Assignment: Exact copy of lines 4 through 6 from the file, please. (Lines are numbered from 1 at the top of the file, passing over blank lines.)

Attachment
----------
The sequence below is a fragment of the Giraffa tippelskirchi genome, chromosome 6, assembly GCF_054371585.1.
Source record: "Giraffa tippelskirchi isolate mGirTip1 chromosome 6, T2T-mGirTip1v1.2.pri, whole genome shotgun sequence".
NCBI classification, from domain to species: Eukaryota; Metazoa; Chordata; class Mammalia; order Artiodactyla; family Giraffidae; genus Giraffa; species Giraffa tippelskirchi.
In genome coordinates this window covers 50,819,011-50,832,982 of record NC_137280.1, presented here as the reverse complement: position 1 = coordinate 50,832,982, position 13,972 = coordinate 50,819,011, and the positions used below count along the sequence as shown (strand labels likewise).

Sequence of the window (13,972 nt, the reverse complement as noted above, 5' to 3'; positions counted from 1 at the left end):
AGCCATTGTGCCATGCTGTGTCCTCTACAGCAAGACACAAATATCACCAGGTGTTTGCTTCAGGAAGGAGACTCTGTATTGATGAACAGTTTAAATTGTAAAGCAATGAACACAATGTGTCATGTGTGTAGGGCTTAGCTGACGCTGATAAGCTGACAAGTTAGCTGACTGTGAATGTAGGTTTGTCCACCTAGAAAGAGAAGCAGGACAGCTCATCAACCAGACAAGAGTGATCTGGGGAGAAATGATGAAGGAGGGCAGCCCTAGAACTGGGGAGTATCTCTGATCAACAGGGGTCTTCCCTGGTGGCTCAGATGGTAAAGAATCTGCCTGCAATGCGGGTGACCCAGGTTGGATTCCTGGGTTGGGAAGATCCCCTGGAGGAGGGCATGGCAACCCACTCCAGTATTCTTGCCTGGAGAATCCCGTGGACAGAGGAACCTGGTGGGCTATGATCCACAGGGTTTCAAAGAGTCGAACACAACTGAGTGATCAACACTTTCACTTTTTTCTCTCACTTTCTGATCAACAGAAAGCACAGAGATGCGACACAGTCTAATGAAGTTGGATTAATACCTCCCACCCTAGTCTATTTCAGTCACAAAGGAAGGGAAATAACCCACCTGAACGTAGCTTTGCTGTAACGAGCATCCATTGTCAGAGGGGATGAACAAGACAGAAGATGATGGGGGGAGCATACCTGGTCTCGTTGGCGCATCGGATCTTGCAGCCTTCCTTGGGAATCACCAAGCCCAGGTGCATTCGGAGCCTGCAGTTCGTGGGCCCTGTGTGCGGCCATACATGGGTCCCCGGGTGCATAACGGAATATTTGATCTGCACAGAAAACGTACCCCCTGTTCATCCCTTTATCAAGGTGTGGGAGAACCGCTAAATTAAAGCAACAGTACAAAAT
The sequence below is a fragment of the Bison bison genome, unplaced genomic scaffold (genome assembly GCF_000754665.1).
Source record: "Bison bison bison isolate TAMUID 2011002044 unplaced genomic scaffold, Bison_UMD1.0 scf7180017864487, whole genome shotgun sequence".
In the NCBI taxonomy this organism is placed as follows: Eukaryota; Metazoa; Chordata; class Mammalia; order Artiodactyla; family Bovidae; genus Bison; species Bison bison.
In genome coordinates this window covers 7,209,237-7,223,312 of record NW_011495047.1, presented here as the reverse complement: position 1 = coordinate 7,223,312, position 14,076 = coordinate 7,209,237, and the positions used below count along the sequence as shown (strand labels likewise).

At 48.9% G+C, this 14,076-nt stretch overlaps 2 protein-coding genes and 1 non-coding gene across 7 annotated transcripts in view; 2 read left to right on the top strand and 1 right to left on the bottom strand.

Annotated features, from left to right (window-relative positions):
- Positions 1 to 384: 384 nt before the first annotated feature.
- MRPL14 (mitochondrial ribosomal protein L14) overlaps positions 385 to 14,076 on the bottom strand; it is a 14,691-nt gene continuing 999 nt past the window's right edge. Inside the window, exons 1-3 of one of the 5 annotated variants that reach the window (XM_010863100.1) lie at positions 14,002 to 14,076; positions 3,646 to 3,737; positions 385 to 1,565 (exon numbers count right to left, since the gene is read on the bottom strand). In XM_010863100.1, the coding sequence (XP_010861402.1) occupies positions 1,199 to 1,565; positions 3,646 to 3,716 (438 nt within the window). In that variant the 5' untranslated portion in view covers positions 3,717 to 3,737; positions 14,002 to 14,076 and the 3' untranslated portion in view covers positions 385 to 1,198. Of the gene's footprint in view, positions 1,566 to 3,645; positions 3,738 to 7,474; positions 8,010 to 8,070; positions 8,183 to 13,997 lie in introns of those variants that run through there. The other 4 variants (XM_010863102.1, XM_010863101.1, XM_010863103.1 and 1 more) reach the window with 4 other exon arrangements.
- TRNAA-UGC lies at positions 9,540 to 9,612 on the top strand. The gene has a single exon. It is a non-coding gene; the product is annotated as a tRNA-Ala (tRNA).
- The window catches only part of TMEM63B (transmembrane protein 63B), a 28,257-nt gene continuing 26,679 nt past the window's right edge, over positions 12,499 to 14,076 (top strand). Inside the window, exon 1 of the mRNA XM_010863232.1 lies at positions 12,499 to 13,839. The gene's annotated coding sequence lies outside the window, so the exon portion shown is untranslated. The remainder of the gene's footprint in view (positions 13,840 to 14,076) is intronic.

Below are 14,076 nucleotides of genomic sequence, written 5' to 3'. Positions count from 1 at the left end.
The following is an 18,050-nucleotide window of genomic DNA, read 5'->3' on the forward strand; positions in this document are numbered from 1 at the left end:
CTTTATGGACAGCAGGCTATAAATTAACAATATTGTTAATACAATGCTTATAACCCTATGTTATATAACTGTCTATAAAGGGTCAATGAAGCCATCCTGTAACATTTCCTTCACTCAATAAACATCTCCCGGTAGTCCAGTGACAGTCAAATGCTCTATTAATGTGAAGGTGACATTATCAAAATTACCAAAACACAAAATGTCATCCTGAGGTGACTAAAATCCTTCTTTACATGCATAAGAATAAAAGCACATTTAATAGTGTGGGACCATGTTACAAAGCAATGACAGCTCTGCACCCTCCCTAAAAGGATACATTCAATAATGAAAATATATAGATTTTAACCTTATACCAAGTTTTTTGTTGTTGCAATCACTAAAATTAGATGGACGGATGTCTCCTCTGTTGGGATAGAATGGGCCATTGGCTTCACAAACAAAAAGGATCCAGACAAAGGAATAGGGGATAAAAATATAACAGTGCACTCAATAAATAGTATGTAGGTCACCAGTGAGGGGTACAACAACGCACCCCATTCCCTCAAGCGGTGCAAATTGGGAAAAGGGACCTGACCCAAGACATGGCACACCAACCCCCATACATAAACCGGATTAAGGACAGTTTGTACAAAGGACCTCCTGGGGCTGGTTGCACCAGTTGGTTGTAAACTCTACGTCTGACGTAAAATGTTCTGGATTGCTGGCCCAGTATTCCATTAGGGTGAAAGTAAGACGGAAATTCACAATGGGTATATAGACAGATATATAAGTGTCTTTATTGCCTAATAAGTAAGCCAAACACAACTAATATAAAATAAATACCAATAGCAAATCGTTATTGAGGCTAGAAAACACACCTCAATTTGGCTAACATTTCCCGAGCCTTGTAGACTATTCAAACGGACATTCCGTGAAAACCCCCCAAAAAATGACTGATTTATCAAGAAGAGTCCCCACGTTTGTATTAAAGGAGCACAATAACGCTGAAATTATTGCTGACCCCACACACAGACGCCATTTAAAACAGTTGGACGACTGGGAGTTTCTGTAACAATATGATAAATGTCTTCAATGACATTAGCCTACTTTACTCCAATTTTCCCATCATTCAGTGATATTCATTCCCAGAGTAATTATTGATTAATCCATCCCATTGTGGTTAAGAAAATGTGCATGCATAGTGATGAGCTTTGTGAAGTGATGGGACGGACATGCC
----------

In genome coordinates this window covers 50,819,011-50,832,982 of record NC_137280.1, presented here as the reverse complement: position 1 = coordinate 50,832,982, position 13,972 = coordinate 50,819,011, and the positions used below count along the sequence as shown (strand labels likewise).

Sequence of the window (13,972 nt, the reverse complement as noted above, 5' to 3'; positions counted from 1 at the left end):
AGCCATTGTGCCATGCTGTGTCCTCTACAGCAAGACACAAATATCACCAGGTGTTTGCTTCAGGAAGGAGACTCTGTATTGATGAACAGTTTAAATTGTAAAGCAATGAACACAATGTGTCATGTGTGTAGGGCTTAGCTGACGCTGATAAGCTGACAAGTTAGCTGACTGTGAATGTAGGTTTGTCCACCTAGAAAGAGAAGCAGGACAGCTCATCAACCAGACAAGAGTGATCTGGGGAGAAATGATGAAGGAGGGCAGCCCTAGAACTGGGGAGTATCTCTGATCAACAGGGGTCTTCCCTGGTGGCTCAGATGGTAAAGAATCTGCCTGCAATGCGGGTGACCCAGGTTGGATTCCTGGGTTGGGAAGATCCCCTGGAGGAGGGCATGGCAACCCACTCCAGTATTCTTGCCTGGAGAATCCCGTGGACAGAGGAACCTGGTGGGCTATGATCCACAGGGTTTCAAAGAGTCGAACACAACTGAGTGATCAACACTTTCACTTTTTTCTCTCACTTTCTGATCAACAGAAAGCACAGAGATGCGACACAGTCTAATGAAGTTGGATTAATACCTCCCACCCTAGTCTATTTCAGTCACAAAGGAAGGGAAATAACCCACCTGAACGTAGCTTTGCTGTAACGAGCATCCATTGTCAGAGGGGATGAACAAGACAGAAGATGATGGGGGGAGCATACCTGGTCTCGTTGGCGCATCGGATCTTGCAGCCTTCCTTGGGAATCACCAAGCCCAGGTGCATTCGGAGCCTGCAGTTCGTGGGCCCTGTGTGCGGCCATACATGGGTCCCCGGGTGCATAACGGAATATTTGATCTGCACAGAAAACGTACCCCCTGTTCATCCCTTTATCAAGGTGTGGGAGAACCGCTAAATTAAAGCAACAGTACAAAAT